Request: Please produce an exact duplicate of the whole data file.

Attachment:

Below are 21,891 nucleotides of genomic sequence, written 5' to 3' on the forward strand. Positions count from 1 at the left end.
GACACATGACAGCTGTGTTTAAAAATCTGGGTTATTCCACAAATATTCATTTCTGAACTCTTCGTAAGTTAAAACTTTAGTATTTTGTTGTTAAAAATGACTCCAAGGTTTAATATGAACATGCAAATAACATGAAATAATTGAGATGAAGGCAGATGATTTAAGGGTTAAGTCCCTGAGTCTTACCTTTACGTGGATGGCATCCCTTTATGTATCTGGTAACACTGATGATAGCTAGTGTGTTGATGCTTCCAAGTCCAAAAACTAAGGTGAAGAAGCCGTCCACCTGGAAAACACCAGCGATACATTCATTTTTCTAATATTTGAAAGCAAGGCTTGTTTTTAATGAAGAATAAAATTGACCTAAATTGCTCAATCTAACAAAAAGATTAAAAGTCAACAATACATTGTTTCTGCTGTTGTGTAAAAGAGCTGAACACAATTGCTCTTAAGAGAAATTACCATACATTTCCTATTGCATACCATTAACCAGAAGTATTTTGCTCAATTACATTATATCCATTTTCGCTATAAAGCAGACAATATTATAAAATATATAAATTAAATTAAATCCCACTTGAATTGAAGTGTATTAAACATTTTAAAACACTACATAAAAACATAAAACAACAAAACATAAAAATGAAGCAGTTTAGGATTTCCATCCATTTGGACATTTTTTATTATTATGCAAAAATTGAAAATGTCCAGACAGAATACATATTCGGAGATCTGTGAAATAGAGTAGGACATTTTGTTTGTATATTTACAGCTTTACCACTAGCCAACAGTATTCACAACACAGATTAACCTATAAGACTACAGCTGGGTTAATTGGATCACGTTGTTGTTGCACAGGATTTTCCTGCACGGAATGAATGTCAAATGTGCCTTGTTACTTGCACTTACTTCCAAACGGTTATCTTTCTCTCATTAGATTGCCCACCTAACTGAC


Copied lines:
Below are 21,891 nucleotides of genomic sequence, written 5' to 3' on the forward strand. Positions count from 1 at the left end.
GACACATGACAGCTGTGTTTAAAAATCTGGGTTATTCCACAAATATTCATTTCTGAACTCTTCGTAAGTTAAAACTTTAGTATTTTGTTGTTAAAAATGACTCCAAGGTTTAATATGAACATGCAAATAACATGAAATAATTGAGATGAAGGCAGATGATTTAAGGGTTAAGTCCCTGAGTCTTACCTTTACGTGGATGGCATCCCTTTATGTATCTGGTAACACTGATGATAGCTAGTGTGTTGATGCTTCCAAGTCCAAAAACTAAGGTGAAGAAGCCGTCCACCTGGAAAACACCAGCGATACATTCATTTTTCTAATATTTGAAAGCAAGGCTTGTTTTTAATGAAGAATAAAATTGACCTAAATTGCTCAATCTAACAAAAAGATTAAAAGTCAACAATACATTGTTTCTGCTGTTGTGTAAAAGAGCTGAACACAATTGCTCTTAAGAGAAATTACCATACATTTCCTATTGCATACCATTAACCAGAAGTATTTTGCTCAATTACATTATATCCATTTTCGCTATAAAGCAGACAATATTATAAAATATATAAATTAAATTAAATCCCACTTGAATTGAAGTGTATTAAACATTTTAAAACACTACATAAAAACATAAAACAACAAAACATAAAAATGAAGCAGTTTAGGATTTCCATCCATTTGGACATTTTTTATTATTATGCAAAAATTGAAAATGTCCAGACAGAATACATATTCGGAGATCTGTGAAATAGAGTAGGACATTTTGTTTGTATATTTACAGCTTTACCACTAGCCAACAGTATTCACAACACAGATTAACCTATAAGACTACAGCTGGGTTAATTGGATCACGTTGTTGTTGCACAGGATTTTCCTGCACGGAATGAATGTCAAATGTGCCTTGTTACTTGCACTTACTTCCAAACGGTTATCTTTCTCTCATTAGATTGCCCACCTAACTGAC